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9 Comments:

At 1:28 AM, Blogger Arrabi said...

sounds ok. as you said, let's see how this one goes.

By the way, I think the education requirement on the nominees is a very good idea.

I've had an idea for a while on "weighing vote with education". Thus, a PhD gets 10 votes. an MS gets 5 votes. a BSc gets 3 votes. A HS gets 2, and no HS gets 1 vote.

This, of course, goes against equal opportunity, but I don't think this is a practical goal of democracy.

Democracy is really an attempt at creating a practical system that can operate while (mostly) avoiding violent conflict.

For us, in an Arab/Jordanian society, we care about:
1- tribal/regional equality
2- following the "respected opinion" - more than following the "majority opinion"

Thus, this education-weighed-voting system would still achieve these goals:
1- Tribes/regions will not become weaker - just that the educated amongst the tribes/regions will have a stronger vote.
2- People in jordan want to listen to the "wise man"'s opinion. Thus, educated people's vote will be (generally) respected - if people feel that they are part of them.

Problems:
1- division of voting regions must be fair to the tribal/regional distribution of population. If they are not, then "educated city people" will take over "simple suburbs people".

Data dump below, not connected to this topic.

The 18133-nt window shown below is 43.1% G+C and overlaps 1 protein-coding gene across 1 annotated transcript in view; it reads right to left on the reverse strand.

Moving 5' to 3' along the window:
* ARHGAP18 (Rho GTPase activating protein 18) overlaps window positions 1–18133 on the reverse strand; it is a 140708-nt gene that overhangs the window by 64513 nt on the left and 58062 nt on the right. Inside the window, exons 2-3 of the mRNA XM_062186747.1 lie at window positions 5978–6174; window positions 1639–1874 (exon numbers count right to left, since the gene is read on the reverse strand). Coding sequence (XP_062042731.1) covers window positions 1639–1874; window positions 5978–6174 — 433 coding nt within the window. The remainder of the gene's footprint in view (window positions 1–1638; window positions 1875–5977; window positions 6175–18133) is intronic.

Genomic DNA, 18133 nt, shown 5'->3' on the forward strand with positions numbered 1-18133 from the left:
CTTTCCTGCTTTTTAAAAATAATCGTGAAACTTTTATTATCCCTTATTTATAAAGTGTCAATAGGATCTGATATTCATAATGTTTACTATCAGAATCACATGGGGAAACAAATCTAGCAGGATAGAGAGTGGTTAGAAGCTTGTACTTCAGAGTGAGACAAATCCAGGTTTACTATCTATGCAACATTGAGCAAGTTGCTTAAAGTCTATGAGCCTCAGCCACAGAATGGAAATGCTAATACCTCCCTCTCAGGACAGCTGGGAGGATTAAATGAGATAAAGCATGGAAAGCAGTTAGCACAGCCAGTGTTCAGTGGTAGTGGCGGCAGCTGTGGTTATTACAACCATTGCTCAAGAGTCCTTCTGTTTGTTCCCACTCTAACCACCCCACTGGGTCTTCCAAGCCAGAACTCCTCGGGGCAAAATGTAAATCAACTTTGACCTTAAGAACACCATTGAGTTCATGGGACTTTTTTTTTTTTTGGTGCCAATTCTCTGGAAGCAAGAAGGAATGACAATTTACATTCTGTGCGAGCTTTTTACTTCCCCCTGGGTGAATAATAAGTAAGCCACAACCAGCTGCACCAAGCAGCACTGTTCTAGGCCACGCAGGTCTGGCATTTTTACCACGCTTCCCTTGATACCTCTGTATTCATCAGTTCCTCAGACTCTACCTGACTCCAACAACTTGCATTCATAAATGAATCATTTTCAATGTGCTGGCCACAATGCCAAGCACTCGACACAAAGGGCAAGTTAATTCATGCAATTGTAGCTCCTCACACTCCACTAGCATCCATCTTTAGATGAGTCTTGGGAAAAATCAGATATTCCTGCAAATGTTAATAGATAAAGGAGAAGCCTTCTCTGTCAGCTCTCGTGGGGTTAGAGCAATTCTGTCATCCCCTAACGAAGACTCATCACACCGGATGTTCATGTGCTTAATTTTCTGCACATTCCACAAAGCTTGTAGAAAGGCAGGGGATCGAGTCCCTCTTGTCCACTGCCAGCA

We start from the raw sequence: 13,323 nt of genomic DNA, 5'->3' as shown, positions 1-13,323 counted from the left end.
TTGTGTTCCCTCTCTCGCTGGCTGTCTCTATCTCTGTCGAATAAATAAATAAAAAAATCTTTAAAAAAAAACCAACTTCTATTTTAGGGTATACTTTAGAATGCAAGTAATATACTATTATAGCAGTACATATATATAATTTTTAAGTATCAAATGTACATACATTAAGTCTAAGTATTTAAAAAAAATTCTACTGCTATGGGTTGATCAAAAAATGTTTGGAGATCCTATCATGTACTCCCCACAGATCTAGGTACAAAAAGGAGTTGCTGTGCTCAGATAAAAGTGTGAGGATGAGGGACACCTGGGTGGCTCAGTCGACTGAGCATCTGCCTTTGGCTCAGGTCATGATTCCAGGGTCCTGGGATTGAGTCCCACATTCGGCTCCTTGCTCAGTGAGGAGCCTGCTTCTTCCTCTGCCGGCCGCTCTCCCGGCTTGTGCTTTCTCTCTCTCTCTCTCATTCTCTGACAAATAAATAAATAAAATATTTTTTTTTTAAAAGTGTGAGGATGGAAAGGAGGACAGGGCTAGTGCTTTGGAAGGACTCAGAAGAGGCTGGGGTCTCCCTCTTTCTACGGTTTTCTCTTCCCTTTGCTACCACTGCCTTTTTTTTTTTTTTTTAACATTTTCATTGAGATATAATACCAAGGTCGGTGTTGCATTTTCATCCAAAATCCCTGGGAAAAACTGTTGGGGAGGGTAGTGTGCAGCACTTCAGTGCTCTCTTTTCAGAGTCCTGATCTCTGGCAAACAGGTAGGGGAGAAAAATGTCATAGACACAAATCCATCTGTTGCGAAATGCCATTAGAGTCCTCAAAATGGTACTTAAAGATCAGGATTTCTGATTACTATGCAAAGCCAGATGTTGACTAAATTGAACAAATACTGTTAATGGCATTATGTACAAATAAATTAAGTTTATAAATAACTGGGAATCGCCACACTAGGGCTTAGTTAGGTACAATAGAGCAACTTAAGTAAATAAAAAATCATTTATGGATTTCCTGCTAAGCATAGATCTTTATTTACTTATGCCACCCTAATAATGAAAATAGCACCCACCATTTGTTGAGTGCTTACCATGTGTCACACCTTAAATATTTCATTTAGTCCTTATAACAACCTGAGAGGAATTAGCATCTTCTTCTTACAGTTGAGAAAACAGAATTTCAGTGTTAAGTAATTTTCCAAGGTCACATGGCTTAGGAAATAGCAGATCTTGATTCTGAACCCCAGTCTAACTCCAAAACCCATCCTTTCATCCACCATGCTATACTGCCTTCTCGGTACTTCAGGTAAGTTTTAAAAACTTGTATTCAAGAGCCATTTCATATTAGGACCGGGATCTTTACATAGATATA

2- Educational Degrees are not the ultimate threshhold for political suitability. However, they are in indicator - nonetheless. Given that we don't have many choices for indicators, one hopes that educational degree will at least "swing the bias" towards objectivity and more thorough decision making process.

3- I'm sure that universities would start "selling" degrees, or subjectively preventing political opposition from obtaining them. However, this is true in any political system (democratic or not) - people will try to get around the process (be it paying voters, rigging boxes, putting opposition in jail on the day of elections, etc.). I think with some regulations, we can avoid much of such problems.

What do you think ya Khalaf?


(note: by the way, do you read my new comments on very old articles?)

 
At 10:38 AM, Blogger Khalaf said...